This section highlights current juvenile justice issues around the country, including racial, ethnic, economic, and geographic disparities in juvenile court; problems regarding children’s access to counsel; degrading and harmful practices such as shackling and solitary confinement; and experiences of youth who are involved in both the justice and child welfare court systems. In addition, this section provides an overview of recent U.S. Supreme Court decisions and outlines steps to improve access to justice and developmentally appropriate treatment for children.
The future of our nation depends upon the future of our young people—including young people who have become involved with our justice system.Attorney General Loretta Lynch
Nearly one million children are formally charged in America’s juvenile courts every year. Most children who appear in court are accused of typical adolescent conduct, like trespassing, possession of marijuana, and disturbing the peace. But not all children who commit such acts—which are developmentally normal—are prosecuted formally. Racial and ethnic disparities are widespread in juvenile court. For example, although youth of color make up 41% of the national population, they account for nearly 70% of children involved in the juvenile court system. Youth of color are not only disproportionately involved in the justice system, they also receive harsher treatment at every stage of the juvenile court process.
Access to justice requires access to counsel for all of America’s children. Nearly 50 years ago in In re Gault, the U.S. Supreme Court made clear that children need representation throughout the entirety of their cases. But today, few children receive meaningful access to a qualified juvenile defense attorney when in juvenile court.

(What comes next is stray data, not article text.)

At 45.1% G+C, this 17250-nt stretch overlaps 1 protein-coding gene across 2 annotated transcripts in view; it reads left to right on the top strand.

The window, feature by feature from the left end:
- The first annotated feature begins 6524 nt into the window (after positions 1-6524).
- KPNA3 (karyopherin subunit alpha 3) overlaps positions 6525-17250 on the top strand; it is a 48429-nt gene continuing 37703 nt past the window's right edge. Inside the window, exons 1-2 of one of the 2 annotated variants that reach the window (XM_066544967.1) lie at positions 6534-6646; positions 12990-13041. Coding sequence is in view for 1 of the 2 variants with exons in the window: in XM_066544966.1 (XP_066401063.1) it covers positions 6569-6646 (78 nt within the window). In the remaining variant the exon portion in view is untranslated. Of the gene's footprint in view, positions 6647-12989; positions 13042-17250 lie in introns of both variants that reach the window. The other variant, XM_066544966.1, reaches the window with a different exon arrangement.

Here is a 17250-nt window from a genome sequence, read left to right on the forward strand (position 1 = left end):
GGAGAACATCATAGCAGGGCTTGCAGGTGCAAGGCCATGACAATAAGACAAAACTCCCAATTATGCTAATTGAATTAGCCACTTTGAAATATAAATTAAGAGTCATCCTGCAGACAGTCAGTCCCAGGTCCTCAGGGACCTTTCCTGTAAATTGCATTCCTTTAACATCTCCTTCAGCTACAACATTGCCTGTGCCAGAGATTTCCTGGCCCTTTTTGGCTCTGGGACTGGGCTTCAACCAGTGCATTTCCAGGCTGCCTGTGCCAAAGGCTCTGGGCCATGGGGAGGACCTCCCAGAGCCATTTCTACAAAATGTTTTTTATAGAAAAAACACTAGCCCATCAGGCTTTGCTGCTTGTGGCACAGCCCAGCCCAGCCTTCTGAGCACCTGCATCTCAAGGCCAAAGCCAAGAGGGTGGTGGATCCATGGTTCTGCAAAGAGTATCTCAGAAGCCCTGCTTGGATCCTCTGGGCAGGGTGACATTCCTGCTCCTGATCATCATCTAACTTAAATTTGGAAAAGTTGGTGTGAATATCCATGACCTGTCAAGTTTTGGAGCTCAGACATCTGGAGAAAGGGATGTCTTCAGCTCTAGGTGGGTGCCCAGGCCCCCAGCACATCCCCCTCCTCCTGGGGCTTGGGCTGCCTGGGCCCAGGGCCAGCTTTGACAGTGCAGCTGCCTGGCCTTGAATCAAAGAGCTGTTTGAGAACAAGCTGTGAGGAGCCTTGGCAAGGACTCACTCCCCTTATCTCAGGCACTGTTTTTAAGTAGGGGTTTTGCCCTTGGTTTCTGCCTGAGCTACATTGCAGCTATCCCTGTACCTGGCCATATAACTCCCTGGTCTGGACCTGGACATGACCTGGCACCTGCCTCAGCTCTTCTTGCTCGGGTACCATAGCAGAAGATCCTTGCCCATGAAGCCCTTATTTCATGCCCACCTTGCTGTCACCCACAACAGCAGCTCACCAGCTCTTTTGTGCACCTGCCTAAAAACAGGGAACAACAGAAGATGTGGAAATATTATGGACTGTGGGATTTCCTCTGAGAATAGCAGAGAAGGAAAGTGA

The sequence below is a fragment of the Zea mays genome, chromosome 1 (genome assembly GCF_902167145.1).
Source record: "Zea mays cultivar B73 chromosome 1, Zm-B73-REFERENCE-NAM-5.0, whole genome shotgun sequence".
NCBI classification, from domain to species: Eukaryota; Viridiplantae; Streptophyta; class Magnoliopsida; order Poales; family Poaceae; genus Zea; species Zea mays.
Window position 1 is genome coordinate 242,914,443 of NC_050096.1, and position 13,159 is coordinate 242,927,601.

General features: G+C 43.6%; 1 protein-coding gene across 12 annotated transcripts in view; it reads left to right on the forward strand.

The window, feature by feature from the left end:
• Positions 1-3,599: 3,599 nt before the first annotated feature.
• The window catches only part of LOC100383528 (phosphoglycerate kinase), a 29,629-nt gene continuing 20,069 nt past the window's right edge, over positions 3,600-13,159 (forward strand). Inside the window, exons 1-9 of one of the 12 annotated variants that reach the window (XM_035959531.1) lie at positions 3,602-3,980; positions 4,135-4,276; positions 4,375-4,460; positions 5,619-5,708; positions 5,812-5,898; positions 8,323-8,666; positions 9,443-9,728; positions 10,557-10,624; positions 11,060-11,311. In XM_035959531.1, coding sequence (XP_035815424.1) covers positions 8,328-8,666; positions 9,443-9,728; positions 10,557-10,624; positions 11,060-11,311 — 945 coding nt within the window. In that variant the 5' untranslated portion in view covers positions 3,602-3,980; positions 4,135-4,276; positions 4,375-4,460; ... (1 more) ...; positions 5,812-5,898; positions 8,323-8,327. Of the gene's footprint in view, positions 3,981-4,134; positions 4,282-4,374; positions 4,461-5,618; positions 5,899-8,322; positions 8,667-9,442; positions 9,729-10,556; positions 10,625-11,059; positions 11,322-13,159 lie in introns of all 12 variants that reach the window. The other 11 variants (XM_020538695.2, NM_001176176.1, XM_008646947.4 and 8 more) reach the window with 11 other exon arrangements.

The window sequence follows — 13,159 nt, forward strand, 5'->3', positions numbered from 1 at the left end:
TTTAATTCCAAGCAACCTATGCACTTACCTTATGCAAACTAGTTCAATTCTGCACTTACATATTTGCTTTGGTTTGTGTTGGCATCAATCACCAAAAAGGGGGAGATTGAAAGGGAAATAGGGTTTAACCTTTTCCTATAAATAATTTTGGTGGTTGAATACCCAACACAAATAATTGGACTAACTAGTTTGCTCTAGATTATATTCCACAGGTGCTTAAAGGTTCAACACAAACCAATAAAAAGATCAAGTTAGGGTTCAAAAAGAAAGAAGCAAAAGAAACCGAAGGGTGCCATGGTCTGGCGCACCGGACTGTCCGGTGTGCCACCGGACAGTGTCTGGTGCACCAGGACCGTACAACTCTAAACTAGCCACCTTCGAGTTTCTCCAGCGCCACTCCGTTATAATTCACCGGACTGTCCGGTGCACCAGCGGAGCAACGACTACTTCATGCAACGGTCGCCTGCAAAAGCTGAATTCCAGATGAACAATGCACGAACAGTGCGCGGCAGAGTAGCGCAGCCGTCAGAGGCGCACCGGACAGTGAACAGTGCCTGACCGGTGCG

The right to counsel is common sense but not common practice in America’s juvenile courts. Fair treatment of children in juvenile court is almost impossible without representation by a well-trained, highly skilled juvenile defense attorney who will be the child’s voice and advocate at every step in the proceedings. Meaningful access to counsel must include early access to counsel—at the first possible moment in a child’s case. And it must be easy. While it is up to the judge to assign defense lawyers to those who can’t afford them, this does not mean that the appointment of counsel for children is optional. Moreover, many courts have burdensome processes to determine whether a child can afford an attorney, which delays access to counsel even further.
Barriers such as these contribute to high rates of children waiving their right to counsel at the outset. Access to counsel is critical for the initial hearing, as well as during and after disposition or sentencing, and can greatly improve a child’s life outcomes. Without representation, many children languish in costly facilities and unnecessarily carry the stigma of their childhood mistakes well into adulthood.
In re Gault was a giant step forward for the rights of children. Yet, due to inconsistent enforcement and lack of awareness, the due process rights of our children in delinquency court are not protected. We’ve come a long way, but we have a long way to go.
juvenile delinquency cases each year
states have no laws saying how young is too young to prosecute a child
states do not restrict shackling of children in juvenile court
states do not allow jury trials in juvenile court
The National Juvenile Defender Center and its allies and partners will be commemorating the Gault decision in the run up to the 50th anniversary. Find an event below.
At the National Juvenile Defender Center, we promote justice for all children by ensuring excellence in juvenile defense. NJDC was founded to guarantee every child facing prosecution in juvenile court is represented by an attorney who is specialized and trained to defend children.